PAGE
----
An actual historic house in Chicago on North Sheridan Road, inspired the house where the vampires live in present-day Chicago. It’s called the Sheridan Colvin House and I used to go by it and could imagine what went on inside. Here’s a picture of me outside the house.

The characters in In the Blood explore different sexual orientations. How did you approach the relationships encountered by this diversity?

Of my three vampires, one is straight, one is a lesbian, and one is a gay male. This opens the door for what I thought were some fascinating love triangles and conflicts. The book is very sensual and sexual, so I really didn’t withhold much in presenting these beings as sexual creatures as well as creatures of the night. Their sexuality played a large part in attracting their prey…and they enjoyed the seduction and sex almost as much as the actual draining of blood. My main human character, Elise, was a lesbian who was a streetwalker by night and an artist by day (and at heart).

Your books cover a wide range of genres and subgenres. Is there one out there that you haven't explored that you plan to? Or is there one genre you think you'll never look into?

It’s funny you should ask that because recently, I have delved into writing gay romantic fiction. I wrote a story called VGL Male Seeks Same, about the games gay men play online, which has been very well received, including great reviews and bestseller status at my publisher’s website (Amber Allure). And I also just released (through Amber Allure again) another story about a young married man coming to terms with his homosexuality called Through the Closet Door, which has also been very well received. I am currently in the process of writing the sequel to VGL Male Seeks Same and am planning a second part for Through the Closet Door. (BTW, that's one HAWT cover!)

Maybe I’m just getting older, but I’m finding that writing about love and its complications just as fascinating as writing about things that go bump in the night.

Okay, the question fans always want to know: What's next for us?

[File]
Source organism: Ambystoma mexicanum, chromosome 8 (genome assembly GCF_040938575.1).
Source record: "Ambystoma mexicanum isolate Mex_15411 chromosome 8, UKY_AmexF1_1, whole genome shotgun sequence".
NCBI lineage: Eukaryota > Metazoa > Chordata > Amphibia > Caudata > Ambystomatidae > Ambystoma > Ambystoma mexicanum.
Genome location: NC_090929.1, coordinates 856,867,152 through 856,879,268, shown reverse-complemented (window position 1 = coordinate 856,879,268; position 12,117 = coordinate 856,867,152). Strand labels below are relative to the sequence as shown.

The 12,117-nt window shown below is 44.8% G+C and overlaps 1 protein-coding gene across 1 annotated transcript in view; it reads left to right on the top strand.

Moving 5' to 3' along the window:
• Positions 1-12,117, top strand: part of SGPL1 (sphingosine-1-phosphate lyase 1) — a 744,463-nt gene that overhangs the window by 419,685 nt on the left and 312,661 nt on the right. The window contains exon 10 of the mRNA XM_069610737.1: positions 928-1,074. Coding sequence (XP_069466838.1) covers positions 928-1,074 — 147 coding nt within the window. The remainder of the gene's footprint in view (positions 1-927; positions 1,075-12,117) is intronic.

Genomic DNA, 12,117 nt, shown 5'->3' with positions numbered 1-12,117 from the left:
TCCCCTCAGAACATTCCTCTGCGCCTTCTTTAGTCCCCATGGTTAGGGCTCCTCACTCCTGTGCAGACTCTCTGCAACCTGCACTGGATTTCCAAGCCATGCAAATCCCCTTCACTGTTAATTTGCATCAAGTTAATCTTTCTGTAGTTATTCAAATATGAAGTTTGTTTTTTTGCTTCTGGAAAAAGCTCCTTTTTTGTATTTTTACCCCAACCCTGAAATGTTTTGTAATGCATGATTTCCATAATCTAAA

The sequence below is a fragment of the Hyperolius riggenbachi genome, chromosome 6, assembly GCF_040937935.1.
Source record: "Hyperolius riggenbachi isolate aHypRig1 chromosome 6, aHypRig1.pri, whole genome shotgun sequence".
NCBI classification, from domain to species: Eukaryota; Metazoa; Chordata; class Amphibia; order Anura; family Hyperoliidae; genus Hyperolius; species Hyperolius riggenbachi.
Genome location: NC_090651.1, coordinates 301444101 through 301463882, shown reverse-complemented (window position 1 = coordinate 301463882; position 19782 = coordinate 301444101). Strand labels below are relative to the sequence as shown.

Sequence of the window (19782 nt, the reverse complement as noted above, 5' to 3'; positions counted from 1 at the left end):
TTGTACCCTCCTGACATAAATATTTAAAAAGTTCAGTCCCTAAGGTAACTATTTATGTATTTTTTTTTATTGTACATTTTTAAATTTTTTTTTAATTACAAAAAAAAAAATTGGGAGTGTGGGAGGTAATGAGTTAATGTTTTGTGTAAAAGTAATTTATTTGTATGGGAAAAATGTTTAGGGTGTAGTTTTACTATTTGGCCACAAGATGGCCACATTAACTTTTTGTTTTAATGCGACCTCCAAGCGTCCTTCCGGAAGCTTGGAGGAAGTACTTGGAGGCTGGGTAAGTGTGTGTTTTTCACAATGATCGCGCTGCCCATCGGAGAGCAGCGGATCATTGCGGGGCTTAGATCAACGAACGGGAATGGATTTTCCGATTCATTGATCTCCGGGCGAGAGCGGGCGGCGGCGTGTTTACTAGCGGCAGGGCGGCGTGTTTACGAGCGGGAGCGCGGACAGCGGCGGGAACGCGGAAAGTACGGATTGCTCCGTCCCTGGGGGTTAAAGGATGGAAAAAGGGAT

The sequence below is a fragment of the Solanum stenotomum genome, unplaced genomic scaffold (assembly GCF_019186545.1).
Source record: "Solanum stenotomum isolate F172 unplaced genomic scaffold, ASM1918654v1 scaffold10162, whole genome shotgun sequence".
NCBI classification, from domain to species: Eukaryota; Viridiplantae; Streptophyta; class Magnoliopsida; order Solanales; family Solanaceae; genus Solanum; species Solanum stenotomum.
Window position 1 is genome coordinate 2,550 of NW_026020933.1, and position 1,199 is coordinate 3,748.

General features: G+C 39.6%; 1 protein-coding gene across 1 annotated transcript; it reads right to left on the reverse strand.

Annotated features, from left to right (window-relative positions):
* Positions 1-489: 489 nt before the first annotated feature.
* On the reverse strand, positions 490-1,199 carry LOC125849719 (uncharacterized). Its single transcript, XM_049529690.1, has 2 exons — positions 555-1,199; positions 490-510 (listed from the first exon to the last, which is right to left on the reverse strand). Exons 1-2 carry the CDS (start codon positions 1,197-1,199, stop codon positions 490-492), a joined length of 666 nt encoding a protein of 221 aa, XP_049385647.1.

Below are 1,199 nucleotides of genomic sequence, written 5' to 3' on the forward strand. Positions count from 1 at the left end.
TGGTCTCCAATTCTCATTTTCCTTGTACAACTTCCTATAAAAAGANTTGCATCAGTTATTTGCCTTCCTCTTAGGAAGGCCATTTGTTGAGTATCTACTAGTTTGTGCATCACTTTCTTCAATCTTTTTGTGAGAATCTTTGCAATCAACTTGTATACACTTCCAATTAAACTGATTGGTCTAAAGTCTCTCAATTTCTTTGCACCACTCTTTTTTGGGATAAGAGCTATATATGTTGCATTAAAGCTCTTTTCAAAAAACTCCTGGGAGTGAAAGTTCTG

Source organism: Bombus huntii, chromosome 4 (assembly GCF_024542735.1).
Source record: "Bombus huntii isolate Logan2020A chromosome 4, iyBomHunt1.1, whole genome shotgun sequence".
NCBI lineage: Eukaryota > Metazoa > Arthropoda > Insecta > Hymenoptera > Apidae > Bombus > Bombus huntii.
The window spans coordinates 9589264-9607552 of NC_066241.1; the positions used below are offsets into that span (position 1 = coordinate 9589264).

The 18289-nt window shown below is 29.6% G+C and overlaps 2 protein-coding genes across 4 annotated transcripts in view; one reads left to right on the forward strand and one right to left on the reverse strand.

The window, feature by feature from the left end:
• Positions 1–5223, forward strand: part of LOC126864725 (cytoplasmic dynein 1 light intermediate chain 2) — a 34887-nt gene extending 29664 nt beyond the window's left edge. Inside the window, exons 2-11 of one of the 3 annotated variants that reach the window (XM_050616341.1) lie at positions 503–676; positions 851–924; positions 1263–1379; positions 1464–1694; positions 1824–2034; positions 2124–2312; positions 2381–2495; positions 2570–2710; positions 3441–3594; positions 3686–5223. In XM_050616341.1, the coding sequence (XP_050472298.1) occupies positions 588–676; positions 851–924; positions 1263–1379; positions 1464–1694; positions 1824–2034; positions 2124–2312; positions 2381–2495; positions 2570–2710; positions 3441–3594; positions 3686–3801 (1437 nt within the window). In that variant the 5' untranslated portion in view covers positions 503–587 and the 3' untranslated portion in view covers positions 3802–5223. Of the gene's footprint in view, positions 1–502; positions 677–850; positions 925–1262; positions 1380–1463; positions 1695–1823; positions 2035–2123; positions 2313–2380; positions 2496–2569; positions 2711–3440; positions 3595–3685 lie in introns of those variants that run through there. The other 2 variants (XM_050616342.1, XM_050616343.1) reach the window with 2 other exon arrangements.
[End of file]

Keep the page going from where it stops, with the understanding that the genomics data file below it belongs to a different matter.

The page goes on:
Well, as I said, I am writing a couple of sequels and I have just completed a new novel that combines my twin loves of dark suspense and romance into what I hope is a poignant story that’s also one that will compel you to keep the lights on all night. The novel is called Bashed, and it’s about a horrible hate crime and its after effects. I hope to have some news about its publication very soon.

Thanks so much for sharing some of the writer's process with us. Before we end our discussion, I'm curious if you have a question you'd like to ask your readers?

I’d love to know what really scares them. And another burning question is, of course: Girl, where ever did you find those shoes?!

Rick's website:
Rick's MySpace:

Sunday, January 18, 2009

Bend in the Road ~ Cover Art!

Doing the Hora of joy! My cover is ready!!!

You see before you, Aryeh Nachman from In the Lion's Den. I had to make a decision which of my four lovely lads I would feature and Aryeh sprang to mind because, after all, he's had experience. In the story, Aryeh posed for the real life Simeon Solomon. Solomon was a well known Victorian painter. He was also admittedly gay and Jewish. Oscar Wilde quite admired his work.
I also have my very first front and spine art work! I can't wait to share Aryeh and the boys with the world.

Tuesday, January 13, 2009

Bend in the Road ~ First Guidepost